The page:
QTRAX, which originally launched back in 2002 but closed down due to avoid the risk of legal action, has relaunched today.
It claims that users will be able to find and download between 25 and 30 million copyrighted music tracks, with the blessing of a large proportion of the music industry.
“QTRAX is a magical and game-changing service that revolutionizes the way fans consume digital music,” said QTRAX President and CEO Allan Klepfisz.
Well, possibly not revolutionary. We’ve seen a shift towards “free” ad-supported music streaming and download services recently.
According to reports, QTRAX offers all the benefits (to the user, at least) of traditional peer-to-peer (P2P) file sharing networks, but regulates downloads so that only legitimate music, fully protected with the company’s own DRM system (oh, joy) can be used.
The DRM being used is supposed to stop users burning music to CDs, but tracks can still be downloaded and stored indefinitely on a PC, and transferred to music players. The downside of all this is pesky ads which will appear on the standalone music player application.
The company reckon they’ll have a Mac version of the software available from March, and even say they’ve found a way to get their protected audio tracks to work with an iPod, without interfering with Apple’s proprietary FairPlay system. It will be interesting to see how Apple responds to this.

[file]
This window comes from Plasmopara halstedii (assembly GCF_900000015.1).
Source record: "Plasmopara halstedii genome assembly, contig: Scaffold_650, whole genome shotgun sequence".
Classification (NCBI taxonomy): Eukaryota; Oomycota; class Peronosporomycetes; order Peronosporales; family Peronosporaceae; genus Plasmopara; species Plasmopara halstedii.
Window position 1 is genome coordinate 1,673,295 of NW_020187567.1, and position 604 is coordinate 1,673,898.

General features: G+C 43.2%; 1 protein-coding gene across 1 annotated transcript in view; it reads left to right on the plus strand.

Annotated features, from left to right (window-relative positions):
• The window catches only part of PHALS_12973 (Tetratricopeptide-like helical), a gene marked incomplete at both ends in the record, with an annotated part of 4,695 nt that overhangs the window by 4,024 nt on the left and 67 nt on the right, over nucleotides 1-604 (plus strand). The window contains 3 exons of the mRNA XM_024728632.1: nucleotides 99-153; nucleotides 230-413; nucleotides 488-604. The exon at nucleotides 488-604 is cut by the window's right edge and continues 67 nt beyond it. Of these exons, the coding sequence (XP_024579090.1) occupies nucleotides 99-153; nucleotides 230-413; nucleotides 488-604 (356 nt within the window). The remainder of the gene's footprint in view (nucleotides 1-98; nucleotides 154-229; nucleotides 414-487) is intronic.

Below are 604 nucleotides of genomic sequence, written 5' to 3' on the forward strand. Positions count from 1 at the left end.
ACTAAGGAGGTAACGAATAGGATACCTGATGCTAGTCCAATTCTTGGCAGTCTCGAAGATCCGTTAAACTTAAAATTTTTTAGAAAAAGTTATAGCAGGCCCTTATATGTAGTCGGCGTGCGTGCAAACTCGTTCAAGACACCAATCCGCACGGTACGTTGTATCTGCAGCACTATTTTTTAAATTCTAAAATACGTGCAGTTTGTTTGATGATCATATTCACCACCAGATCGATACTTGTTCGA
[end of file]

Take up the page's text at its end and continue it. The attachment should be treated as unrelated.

Other QTRAX features includes the ability to find information and lyrics on bands, find music videos, reviews, and more. The service is also supposed to protect users from spyware, adware, and other nasties — a risk when using unfiltered P2P networks.
I would give an initial impression of the application, but the service has been so much in demand, that I was greeted with this message: “Due to overwhelming demand, Qtrax.com is currently unavailable. Please check back in 24 hours to download the first, free, and legal P2P music application. Thank you for your understanding.”
So, it looks like the initial buzz is good. Whether this model proves to be popular remains to be seen.
What do you think? Would you put up with ads, and yet more DRM, in order to get “free” (as in beer) music?